Limetree Bay Refinery Must Install 18 Air Monitors To Resume Operating: EPA
CHRISTIANSTED — The Environmental Protection Agency (EPA) is requiring the troubled Limetree Bay refinery to install 18 air monitors in St. Croix after ordering the south shore plant to halt operations last month, the federal agency said today.
The EPA ordered an emergency halt to refinery operations in May after a series of incidents polluted the air and water supply of the nearby communities such as Machuchal and Enfield Green.
Limetree must develop plan within 15 days to install nine hydrogen sulfide and nine sulfur dioxide monitors on St. Croix, according to the EPA.
The EPA said five of the sulfur dioxide monitors are already required by its pre-existing permit, though Limetree has previously said that requirement does not apply.
“Addressing environmental justice issues is a priority for EPA,” EPA acting Regional Administrator Walter Mugdan said in a prepared statement.
Mugdan added that the agency recognizes the economic importance of this business on St. Croix.
“EPA stands ready to assist Limetree in understanding its compliance obligations,” he said.
Limetree Bay does not comment to the U.S. Virgin Islands media as part of its corporate policy.
Meanwhile, the EPA is already providing St. Croix residents with independent information on suspected pollution via two newly installed air quality control monitors around the refinery.
The EPA monitors the measure of two of the most dangerous chemicals commonly found in refineries, sulfur dioxide and hydrogen sulfide, both proven to cause health problems ranging from respiratory distress to loss of consciousness if breathed for extended periods or at high enough levels.
Already the monitors have detected several air quality exceedances above target levels set by the agency in concert with its federal partner in health, the Agency for Toxic Substances and Disease Registry.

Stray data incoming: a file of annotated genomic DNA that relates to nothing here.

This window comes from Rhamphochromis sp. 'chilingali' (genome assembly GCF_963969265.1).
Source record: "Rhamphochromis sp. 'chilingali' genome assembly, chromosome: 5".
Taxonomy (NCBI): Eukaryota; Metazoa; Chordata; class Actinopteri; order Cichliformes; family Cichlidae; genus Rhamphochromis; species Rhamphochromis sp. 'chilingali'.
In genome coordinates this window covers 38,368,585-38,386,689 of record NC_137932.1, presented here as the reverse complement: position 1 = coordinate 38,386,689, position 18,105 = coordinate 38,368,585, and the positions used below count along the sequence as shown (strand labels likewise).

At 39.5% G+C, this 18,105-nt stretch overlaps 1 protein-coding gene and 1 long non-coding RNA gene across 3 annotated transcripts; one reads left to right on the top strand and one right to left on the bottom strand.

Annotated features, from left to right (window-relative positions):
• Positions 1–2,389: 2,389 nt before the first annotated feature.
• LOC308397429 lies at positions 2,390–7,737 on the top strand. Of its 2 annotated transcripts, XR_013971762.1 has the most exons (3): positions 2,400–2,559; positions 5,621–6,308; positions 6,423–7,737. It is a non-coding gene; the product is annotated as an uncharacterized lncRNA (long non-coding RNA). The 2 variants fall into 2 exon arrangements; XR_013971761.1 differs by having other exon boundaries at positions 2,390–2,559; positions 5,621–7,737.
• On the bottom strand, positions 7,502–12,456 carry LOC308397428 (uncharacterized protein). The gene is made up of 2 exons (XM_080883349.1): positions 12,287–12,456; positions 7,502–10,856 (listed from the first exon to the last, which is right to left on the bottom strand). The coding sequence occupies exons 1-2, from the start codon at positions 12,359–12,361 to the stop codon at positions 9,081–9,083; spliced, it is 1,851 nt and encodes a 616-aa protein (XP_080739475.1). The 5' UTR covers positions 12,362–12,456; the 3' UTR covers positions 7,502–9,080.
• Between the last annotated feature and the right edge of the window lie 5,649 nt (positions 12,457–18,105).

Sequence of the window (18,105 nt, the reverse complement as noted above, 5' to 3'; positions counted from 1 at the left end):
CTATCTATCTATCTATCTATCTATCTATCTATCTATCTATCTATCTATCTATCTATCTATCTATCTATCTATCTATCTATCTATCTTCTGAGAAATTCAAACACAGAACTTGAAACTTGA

For every exceedance, the EPA immediately notifies the agency and the Virgin Islands government so it can keep its residents informed.
Saturday, May 15
EPA got a reading on one of the monitors showing a level above the threshold value set for hydrogen sulfide (H2S). The level of the exceedance corresponds to the Tier 1 Action Level, meaning that greater than 50 percent of the population may be expected to experience odors. The level was measured at a monitor station west of the facility and occurred between 10:45 p.m. to 11:30 p.m.
Tuesday, May 18 into May 19
An EPA monitor west of the refinery got 10-minute average readings exceeding the threshold for hydrogen sulfide (H2S) at a Tier 2 Action Level, indicating residents should be advised to shelter in place, especially schools, elderly care facilities and health centers to reduce exposure. The elevated level was detected starting around 10 p.m. and was at its highest around 1:49 a.m. on May 19.
Wednesday, May 19
EPA got readings on a monitor west of the facility exceeding the threshold value for hydrogen sulfide (H2S) at Tier 1 and Tier 2 Action Levels. The reading taken was taken around 9 p.m. and the highest level was recorded around 6 a.m. on May 20.
Thursday, May 20
EPA got readings on a monitor northwest of the refinery showing the level of hydrogen sulfide exceeded the value set for the Tier 1 Action Level. The measurement was taken around 5 a.m.
Successive accidents at Limetree brought an emergency EPA response team to St Croix on April 30 to investigate serious problems with the startup of the refinery after an eight-year hiatus. Almost immediately, the agency issued Limetree a Clean Air Act violation notice for failing to revive five community sulfur dioxide monitors that had been operated by former owner Hovensa.
The EPA’s monitors are now installed in the same five locations, eventually to be replaced by permanent ones that Limetree has agreed to provide.
“The EPA monitors are not the same as the federal reference monitors that will ultimately be provided,” agency spokesman Elias Rodriguez said. “Limetree Bay has committed to again operating those monitors for sulfur dioxide.”
While Limetree has not publicly given a timetable for installing them, its SO2 monitors will be operated based on an EPA-approved plan, according to the agency. The type of monitor, known as a Federal Reference and Equivalent Monitor, is considered the gold standard of air pollution monitoring systems, assuring accurate data to determine if the National Ambient Air Quality Standards for SO2 are being met, the agency said.
The EPA has set up an air monitoring page that further explains how the monitors work, what the measurements mean and is regularly updating what they detect.
More information is online at the EPA’s Limetree Bay website